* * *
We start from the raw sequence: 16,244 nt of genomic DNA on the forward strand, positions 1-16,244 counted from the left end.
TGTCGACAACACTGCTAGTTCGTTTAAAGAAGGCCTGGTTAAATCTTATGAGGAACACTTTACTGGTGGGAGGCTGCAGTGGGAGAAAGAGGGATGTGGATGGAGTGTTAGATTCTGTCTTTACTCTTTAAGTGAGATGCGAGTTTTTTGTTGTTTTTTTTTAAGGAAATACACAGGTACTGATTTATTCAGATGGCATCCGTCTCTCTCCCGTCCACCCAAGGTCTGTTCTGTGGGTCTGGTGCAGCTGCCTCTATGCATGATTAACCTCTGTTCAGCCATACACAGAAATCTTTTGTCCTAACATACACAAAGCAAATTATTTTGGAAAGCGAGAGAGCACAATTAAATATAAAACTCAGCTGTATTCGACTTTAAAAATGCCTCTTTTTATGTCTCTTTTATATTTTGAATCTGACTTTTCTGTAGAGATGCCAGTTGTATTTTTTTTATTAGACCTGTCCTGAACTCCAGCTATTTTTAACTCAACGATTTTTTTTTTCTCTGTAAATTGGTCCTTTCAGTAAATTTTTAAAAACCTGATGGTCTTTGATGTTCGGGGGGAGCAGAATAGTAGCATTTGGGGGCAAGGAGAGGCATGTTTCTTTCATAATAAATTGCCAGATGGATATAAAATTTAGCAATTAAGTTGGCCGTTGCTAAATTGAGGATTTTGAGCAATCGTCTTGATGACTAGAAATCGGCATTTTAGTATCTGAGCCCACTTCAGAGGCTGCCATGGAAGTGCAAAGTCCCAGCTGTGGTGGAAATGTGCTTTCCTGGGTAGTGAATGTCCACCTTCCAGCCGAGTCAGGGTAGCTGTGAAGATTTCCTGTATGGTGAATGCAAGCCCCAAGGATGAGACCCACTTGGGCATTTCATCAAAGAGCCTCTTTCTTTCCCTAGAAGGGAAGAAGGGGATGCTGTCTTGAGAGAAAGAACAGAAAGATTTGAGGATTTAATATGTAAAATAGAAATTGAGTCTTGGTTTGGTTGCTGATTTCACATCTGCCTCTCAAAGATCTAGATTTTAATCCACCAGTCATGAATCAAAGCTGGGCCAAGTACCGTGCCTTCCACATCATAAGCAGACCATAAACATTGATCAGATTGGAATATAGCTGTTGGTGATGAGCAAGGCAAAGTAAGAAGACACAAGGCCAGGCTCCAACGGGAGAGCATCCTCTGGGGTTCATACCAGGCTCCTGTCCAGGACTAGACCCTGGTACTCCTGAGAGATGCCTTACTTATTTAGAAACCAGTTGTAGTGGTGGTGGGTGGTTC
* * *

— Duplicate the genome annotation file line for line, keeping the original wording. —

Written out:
We start from the raw sequence: 16,244 nt of genomic DNA on the forward strand, positions 1-16,244 counted from the left end.
TGTCGACAACACTGCTAGTTCGTTTAAAGAAGGCCTGGTTAAATCTTATGAGGAACACTTTACTGGTGGGAGGCTGCAGTGGGAGAAAGAGGGATGTGGATGGAGTGTTAGATTCTGTCTTTACTCTTTAAGTGAGATGCGAGTTTTTTGTTGTTTTTTTTTAAGGAAATACACAGGTACTGATTTATTCAGATGGCATCCGTCTCTCTCCCGTCCACCCAAGGTCTGTTCTGTGGGTCTGGTGCAGCTGCCTCTATGCATGATTAACCTCTGTTCAGCCATACACAGAAATCTTTTGTCCTAACATACACAAAGCAAATTATTTTGGAAAGCGAGAGAGCACAATTAAATATAAAACTCAGCTGTATTCGACTTTAAAAATGCCTCTTTTTATGTCTCTTTTATATTTTGAATCTGACTTTTCTGTAGAGATGCCAGTTGTATTTTTTTTATTAGACCTGTCCTGAACTCCAGCTATTTTTAACTCAACGATTTTTTTTTTCTCTGTAAATTGGTCCTTTCAGTAAATTTTTAAAAACCTGATGGTCTTTGATGTTCGGGGGGAGCAGAATAGTAGCATTTGGGGGCAAGGAGAGGCATGTTTCTTTCATAATAAATTGCCAGATGGATATAAAATTTAGCAATTAAGTTGGCCGTTGCTAAATTGAGGATTTTGAGCAATCGTCTTGATGACTAGAAATCGGCATTTTAGTATCTGAGCCCACTTCAGAGGCTGCCATGGAAGTGCAAAGTCCCAGCTGTGGTGGAAATGTGCTTTCCTGGGTAGTGAATGTCCACCTTCCAGCCGAGTCAGGGTAGCTGTGAAGATTTCCTGTATGGTGAATGCAAGCCCCAAGGATGAGACCCACTTGGGCATTTCATCAAAGAGCCTCTTTCTTTCCCTAGAAGGGAAGAAGGGGATGCTGTCTTGAGAGAAAGAACAGAAAGATTTGAGGATTTAATATGTAAAATAGAAATTGAGTCTTGGTTTGGTTGCTGATTTCACATCTGCCTCTCAAAGATCTAGATTTTAATCCACCAGTCATGAATCAAAGCTGGGCCAAGTACCGTGCCTTCCACATCATAAGCAGACCATAAACATTGATCAGATTGGAATATAGCTGTTGGTGATGAGCAAGGCAAAGTAAGAAGACACAAGGCCAGGCTCCAACGGGAGAGCATCCTCTGGGGTTCATACCAGGCTCCTGTCCAGGACTAGACCCTGGTACTCCTGAGAGATGCCTTACTTATTTAGAAACCAGTTGTAGTGGTGGTGGGTGGTTC